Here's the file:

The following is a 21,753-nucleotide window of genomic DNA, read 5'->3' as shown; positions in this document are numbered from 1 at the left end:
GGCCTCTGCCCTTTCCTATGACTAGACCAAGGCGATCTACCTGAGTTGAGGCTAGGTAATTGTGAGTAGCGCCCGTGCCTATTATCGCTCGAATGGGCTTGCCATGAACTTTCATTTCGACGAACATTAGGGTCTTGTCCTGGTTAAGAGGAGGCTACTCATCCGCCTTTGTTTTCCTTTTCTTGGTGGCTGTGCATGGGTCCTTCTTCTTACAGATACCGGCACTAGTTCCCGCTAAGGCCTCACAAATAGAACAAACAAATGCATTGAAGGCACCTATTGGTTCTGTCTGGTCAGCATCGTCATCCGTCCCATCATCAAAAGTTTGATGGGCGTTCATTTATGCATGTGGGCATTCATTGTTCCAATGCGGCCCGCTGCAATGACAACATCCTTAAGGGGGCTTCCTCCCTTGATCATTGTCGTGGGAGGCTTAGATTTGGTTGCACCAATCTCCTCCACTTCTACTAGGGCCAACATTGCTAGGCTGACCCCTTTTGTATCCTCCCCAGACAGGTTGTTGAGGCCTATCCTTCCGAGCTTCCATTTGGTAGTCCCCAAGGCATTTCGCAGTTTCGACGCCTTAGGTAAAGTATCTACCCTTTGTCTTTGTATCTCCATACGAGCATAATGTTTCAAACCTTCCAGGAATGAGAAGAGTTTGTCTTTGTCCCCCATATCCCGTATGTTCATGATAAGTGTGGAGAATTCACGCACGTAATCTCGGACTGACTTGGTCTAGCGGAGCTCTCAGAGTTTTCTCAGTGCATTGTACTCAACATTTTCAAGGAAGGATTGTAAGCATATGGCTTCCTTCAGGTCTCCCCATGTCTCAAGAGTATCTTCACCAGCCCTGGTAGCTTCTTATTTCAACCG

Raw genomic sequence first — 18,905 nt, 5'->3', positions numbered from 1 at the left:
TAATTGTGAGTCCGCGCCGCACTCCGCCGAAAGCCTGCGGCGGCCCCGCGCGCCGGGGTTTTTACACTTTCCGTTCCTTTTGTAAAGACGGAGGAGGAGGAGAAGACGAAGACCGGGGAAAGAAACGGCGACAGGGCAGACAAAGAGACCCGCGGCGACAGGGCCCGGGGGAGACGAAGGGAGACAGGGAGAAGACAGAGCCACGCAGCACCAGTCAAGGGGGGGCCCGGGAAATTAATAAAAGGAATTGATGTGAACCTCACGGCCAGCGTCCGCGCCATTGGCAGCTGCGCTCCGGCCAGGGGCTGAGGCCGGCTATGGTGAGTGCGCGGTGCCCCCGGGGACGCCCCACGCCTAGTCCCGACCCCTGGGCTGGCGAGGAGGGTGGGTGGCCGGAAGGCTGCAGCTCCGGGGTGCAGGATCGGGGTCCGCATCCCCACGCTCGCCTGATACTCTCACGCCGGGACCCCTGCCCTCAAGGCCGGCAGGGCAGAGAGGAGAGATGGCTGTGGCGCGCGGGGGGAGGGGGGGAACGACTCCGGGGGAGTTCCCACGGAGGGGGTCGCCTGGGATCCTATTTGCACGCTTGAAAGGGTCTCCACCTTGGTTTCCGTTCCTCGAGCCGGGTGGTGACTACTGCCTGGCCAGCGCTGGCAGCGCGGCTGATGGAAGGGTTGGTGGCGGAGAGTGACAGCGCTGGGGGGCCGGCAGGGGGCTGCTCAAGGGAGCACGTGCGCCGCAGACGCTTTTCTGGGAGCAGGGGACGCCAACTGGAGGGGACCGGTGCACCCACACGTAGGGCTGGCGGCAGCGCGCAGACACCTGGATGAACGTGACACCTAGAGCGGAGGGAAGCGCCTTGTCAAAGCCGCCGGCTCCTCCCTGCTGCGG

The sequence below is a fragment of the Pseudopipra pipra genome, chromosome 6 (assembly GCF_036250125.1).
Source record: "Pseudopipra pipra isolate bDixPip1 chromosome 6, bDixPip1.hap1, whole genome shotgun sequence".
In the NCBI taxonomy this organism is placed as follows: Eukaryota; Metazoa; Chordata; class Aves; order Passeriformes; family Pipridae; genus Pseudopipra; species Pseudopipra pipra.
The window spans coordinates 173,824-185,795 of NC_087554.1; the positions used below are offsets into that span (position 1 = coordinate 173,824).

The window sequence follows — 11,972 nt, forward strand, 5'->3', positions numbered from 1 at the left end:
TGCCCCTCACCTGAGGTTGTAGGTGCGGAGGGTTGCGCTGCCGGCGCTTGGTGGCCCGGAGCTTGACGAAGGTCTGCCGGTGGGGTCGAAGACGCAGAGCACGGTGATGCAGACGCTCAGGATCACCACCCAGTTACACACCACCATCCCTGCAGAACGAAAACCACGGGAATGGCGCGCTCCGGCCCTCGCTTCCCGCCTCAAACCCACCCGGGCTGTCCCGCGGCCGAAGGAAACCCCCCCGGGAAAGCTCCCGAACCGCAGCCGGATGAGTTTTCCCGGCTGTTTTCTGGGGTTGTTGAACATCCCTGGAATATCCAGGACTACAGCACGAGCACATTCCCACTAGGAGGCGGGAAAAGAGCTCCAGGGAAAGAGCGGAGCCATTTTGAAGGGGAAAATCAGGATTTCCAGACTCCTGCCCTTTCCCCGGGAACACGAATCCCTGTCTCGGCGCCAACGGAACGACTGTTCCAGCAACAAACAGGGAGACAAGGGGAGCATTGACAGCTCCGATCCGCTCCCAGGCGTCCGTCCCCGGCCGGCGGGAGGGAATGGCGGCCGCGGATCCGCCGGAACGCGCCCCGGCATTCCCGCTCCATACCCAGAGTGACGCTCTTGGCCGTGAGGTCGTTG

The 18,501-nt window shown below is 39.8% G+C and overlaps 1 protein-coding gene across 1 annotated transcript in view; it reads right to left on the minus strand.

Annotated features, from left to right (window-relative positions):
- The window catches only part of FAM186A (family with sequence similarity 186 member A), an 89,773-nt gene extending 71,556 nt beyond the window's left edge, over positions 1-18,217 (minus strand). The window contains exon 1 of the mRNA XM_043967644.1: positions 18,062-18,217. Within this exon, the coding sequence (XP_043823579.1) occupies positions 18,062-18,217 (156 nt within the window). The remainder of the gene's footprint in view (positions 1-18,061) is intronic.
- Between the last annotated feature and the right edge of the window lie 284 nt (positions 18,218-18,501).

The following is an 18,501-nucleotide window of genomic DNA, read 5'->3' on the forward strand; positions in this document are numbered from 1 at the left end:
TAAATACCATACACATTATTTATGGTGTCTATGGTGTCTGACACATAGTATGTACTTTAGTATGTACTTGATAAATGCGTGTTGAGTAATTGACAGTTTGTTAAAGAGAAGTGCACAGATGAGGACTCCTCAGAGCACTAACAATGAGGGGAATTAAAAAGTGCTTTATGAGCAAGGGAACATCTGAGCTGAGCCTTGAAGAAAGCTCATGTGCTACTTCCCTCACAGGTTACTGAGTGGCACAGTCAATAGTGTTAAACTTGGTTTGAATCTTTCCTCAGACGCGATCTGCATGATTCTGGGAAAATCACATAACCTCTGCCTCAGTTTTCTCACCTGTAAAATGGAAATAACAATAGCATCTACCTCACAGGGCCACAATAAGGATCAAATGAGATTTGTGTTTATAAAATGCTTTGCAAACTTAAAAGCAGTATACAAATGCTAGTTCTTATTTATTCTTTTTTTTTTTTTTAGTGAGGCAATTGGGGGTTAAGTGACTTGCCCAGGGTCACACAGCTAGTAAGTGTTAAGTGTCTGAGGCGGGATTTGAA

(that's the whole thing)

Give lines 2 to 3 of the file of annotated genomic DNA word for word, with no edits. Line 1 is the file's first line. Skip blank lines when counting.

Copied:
GGCCTCTGCCCTTTCCTATGACTAGACCAAGGCGATCTACCTGAGTTGAGGCTAGGTAATTGTGAGTAGCGCCCGTGCCTATTATCGCTCGAATGGGCTTGCCATGAACTTTCATTTCGACGAACATTAGGGTCTTGTCCTGGTTAAGAGGAGGCTACTCATCCGCCTTTGTTTTCCTTTTCTTGGTGGCTGTGCATGGGTCCTTCTTCTTACAGATACCGGCACTAGTTCCCGCTAAGGCCTCACAAATAGAACAAACAAATGCATTGAAGGCACCTATTGGTTCTGTCTGGTCAGCATCGTCATCCGTCCCATCATCAAAAGTTTGATGGGCGTTCATTTATGCATGTGGGCATTCATTGTTCCAATGCGGCCCGCTGCAATGACAACATCCTTAAGGGGGCTTCCTCCCTTGATCATTGTCGTGGGAGGCTTAGATTTGGTTGCACCAATCTCCTCCACTTCTACTAGGGCCAACATTGCTAGGCTGACCCCTTTTGTATCCTCCCCAGACAGGTTGTTGAGGCCTATCCTTCCGAGCTTCCATTTGGTAGTCCCCAAGGCATTTCGCAGTTTCGACGCCTTAGGTAAAGTATCTACCCTTTGTCTTTGTATCTCCATACGAGCATAATGTTTCAAACCTTCCAGGAATGAGAAGAGTTTGTCTTTGTCCCCCATATCCCGTATGTTCATGATAAGTGTGGAGAATTCACGCACGTAATCTCGGACTGACTTGGTCTAGCGGAGCTCTCAGAGTTTTCTCAGTGCATTGTACTCAACATTTTCAAGGAAGGATTGTAAGCATATGGCTTCCTTCAGGTCTCCCCATGTCTCAAGAGTATCTTCACCAGCCCTGGTAGCTTCTTATTTCAACCG

Raw genomic sequence first — 18,905 nt, 5'->3', positions numbered from 1 at the left: